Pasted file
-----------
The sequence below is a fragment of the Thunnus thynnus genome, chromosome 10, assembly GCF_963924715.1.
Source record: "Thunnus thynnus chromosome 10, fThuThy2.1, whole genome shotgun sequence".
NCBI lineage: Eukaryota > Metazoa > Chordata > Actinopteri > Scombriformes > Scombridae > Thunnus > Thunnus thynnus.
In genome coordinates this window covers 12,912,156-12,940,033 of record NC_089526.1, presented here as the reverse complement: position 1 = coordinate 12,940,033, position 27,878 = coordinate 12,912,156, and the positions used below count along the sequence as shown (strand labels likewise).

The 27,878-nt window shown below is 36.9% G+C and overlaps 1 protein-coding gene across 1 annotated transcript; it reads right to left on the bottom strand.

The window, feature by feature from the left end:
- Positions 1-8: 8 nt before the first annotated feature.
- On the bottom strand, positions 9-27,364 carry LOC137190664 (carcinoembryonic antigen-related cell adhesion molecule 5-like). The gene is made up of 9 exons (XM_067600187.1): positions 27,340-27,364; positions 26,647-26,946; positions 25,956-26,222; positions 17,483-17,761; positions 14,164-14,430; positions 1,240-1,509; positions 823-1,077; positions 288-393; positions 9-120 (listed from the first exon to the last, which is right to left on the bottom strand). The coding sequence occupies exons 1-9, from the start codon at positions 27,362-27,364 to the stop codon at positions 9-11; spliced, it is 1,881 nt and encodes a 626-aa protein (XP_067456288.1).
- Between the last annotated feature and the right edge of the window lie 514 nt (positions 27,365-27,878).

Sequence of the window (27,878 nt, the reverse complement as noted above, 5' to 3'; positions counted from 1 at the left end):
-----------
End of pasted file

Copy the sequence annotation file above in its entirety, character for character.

The sequence below is a fragment of the Thunnus thynnus genome, chromosome 10, assembly GCF_963924715.1.
Source record: "Thunnus thynnus chromosome 10, fThuThy2.1, whole genome shotgun sequence".
NCBI lineage: Eukaryota > Metazoa > Chordata > Actinopteri > Scombriformes > Scombridae > Thunnus > Thunnus thynnus.
In genome coordinates this window covers 12,912,156-12,940,033 of record NC_089526.1, presented here as the reverse complement: position 1 = coordinate 12,940,033, position 27,878 = coordinate 12,912,156, and the positions used below count along the sequence as shown (strand labels likewise).

The 27,878-nt window shown below is 36.9% G+C and overlaps 1 protein-coding gene across 1 annotated transcript; it reads right to left on the bottom strand.

The window, feature by feature from the left end:
- Positions 1-8: 8 nt before the first annotated feature.
- On the bottom strand, positions 9-27,364 carry LOC137190664 (carcinoembryonic antigen-related cell adhesion molecule 5-like). The gene is made up of 9 exons (XM_067600187.1): positions 27,340-27,364; positions 26,647-26,946; positions 25,956-26,222; positions 17,483-17,761; positions 14,164-14,430; positions 1,240-1,509; positions 823-1,077; positions 288-393; positions 9-120 (listed from the first exon to the last, which is right to left on the bottom strand). The coding sequence occupies exons 1-9, from the start codon at positions 27,362-27,364 to the stop codon at positions 9-11; spliced, it is 1,881 nt and encodes a 626-aa protein (XP_067456288.1).
- Between the last annotated feature and the right edge of the window lie 514 nt (positions 27,365-27,878).

Sequence of the window (27,878 nt, the reverse complement as noted above, 5' to 3'; positions counted from 1 at the left end):